Generally speaking, especially for importing or trafficking drug charges, there is no defence. One could possibly argue that authorities have the wrong person or that they had no knowledge of the drugs or the intent to traffic. Other than this, the main argument would be to launch a challenge under the Canadian Charter of Rights and Freedoms (a “Charter Challenge”). This basically allows individuals to challenge the actions of the government that they believe to violate their rights or freedoms. If an individual can prove that the police violated their rights, and the violation was serious, the remedy is often to exclude any evidence discovered as a result of the charter violation. An example of this would be if police did not have a warrant to search, but still do, and find drugs. Thus the accused could launch a section 8 Charter Challenge, which considers unreasonable search or seizure.

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Recent Cases

R. v. Campbell, 2022 ONCA 666

In the Ontario Court of Appeal case of R. v. Campbell, the accused was arrested via a police strategy utilizing an ongoing arrest of a drug dealer. Police were originally in the course of arresting a known drug dealer when his phone indicated an active transaction. Pretending to be the drug dealer, police had the accused deliver drugs, which led to his arrest and being found guilty of trafficking fentanyl. A section 8 Charter argument was made.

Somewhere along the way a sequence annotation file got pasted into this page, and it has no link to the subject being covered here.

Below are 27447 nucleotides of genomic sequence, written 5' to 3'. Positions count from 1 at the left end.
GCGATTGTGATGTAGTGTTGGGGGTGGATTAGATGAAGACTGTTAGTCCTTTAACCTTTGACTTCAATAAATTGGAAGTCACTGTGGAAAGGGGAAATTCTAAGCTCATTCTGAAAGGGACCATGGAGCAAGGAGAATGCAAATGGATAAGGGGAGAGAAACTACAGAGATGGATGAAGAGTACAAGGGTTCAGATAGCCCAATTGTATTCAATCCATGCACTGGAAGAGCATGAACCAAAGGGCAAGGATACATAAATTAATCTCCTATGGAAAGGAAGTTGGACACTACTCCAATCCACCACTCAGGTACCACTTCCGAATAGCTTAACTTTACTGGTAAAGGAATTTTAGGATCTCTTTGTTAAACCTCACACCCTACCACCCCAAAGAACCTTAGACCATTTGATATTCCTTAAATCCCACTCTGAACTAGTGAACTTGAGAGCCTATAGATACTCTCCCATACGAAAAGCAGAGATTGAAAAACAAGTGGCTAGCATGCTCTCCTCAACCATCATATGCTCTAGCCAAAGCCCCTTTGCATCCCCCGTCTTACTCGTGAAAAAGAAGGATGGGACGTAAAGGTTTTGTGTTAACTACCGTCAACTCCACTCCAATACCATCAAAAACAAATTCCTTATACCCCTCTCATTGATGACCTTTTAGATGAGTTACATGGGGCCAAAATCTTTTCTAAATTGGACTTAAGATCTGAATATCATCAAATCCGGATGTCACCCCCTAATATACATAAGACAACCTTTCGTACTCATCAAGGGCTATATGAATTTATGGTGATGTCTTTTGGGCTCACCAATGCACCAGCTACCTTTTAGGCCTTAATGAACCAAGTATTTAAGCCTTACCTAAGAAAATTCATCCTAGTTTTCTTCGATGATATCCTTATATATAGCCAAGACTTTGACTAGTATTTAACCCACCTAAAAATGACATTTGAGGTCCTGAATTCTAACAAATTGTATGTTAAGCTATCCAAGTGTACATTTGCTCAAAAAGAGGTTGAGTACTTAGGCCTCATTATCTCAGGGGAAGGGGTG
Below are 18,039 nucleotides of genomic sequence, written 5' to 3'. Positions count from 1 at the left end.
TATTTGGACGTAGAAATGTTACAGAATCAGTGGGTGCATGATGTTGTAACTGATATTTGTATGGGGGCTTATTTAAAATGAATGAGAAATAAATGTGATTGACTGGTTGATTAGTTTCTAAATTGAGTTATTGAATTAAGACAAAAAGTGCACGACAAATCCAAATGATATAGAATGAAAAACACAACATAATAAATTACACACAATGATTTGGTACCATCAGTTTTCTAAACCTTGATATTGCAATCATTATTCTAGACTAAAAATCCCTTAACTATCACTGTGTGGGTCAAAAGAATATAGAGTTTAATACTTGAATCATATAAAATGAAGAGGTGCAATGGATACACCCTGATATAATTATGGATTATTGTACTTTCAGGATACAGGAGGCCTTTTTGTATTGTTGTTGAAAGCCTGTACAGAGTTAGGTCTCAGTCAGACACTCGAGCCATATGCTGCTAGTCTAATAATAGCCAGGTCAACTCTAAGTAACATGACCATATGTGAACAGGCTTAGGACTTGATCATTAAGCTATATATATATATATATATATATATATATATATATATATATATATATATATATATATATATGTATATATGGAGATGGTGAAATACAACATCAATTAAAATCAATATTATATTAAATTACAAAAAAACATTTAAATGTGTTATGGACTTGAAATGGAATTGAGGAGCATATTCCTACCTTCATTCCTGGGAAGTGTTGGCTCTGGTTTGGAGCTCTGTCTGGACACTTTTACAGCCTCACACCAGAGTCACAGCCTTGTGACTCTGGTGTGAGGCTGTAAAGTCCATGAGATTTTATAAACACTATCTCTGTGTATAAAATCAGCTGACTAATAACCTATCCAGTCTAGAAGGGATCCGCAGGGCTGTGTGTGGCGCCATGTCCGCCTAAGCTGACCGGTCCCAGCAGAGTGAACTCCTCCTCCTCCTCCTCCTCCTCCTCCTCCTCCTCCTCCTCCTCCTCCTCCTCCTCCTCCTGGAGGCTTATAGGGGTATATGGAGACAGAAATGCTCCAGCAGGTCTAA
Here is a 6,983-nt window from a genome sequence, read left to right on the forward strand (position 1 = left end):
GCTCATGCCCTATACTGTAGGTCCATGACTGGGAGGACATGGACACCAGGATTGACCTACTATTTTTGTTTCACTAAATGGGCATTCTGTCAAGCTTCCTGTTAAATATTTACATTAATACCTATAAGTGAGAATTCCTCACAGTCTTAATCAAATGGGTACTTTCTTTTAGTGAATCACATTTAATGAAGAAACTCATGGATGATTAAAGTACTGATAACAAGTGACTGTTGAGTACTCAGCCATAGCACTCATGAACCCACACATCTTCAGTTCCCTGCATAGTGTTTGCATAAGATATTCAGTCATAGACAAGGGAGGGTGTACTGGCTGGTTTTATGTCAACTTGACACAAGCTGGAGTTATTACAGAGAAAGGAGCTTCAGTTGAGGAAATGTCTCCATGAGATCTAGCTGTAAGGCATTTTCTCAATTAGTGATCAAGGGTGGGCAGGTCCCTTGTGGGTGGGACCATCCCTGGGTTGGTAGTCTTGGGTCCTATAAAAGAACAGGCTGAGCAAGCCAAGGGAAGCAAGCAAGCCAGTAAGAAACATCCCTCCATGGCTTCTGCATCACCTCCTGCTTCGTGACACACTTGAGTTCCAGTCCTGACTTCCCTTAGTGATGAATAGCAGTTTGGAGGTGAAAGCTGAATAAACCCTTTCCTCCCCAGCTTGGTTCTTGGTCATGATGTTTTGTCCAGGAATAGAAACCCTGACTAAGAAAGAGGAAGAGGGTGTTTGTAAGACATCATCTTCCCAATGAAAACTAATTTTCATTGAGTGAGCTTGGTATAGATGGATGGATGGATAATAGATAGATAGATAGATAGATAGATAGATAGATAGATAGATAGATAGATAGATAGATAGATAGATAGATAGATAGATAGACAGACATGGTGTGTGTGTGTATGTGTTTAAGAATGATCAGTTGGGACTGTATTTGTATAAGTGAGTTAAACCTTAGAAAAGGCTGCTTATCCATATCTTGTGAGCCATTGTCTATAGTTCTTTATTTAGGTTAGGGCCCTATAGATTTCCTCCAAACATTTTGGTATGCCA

At trial, the trial judge dismissed the Charter motion, concluding that there were exigent circumstances that justified the warrantless use of the phone. This meant the search was justified based on the circumstances and did not warrant an exclusion of the evidence. The accused appealed this. The appellant submits that the trial judge erred in his analysis of the privacy issues at stake in this case (at para 30). The court reasoned that “it is clear…that the trial judge was focused on public safety It was open to the trial judge to accept the evidence of the officers that they believed that, had this drug transaction already in progress not been rerouted in the manner they chose, the appellant would have aborted the operation” (at para 83). Meaning the decision to accept the evidence was not unreasonable. In conclusion, the appellant’s rights under s. 8 of the Charter were not violated.

R. v. McGinn, 2023 ONSC 951

In the Ontario Superior Court of Justice case of R. v. McGinn, the applicant applied under s. 520 of the Criminal Code for a review of his detention order. Amongst other offences, he was charged under the Controlled Drugs and Substances Act, involving substances such as methamphetamines, cocaine and heroin. Court stated, “[h]er Worship was of the view that, based on the information before her, it was clear that “a breach is not only likely, but inevitable” regardless of the identity of the surety” (at para 6).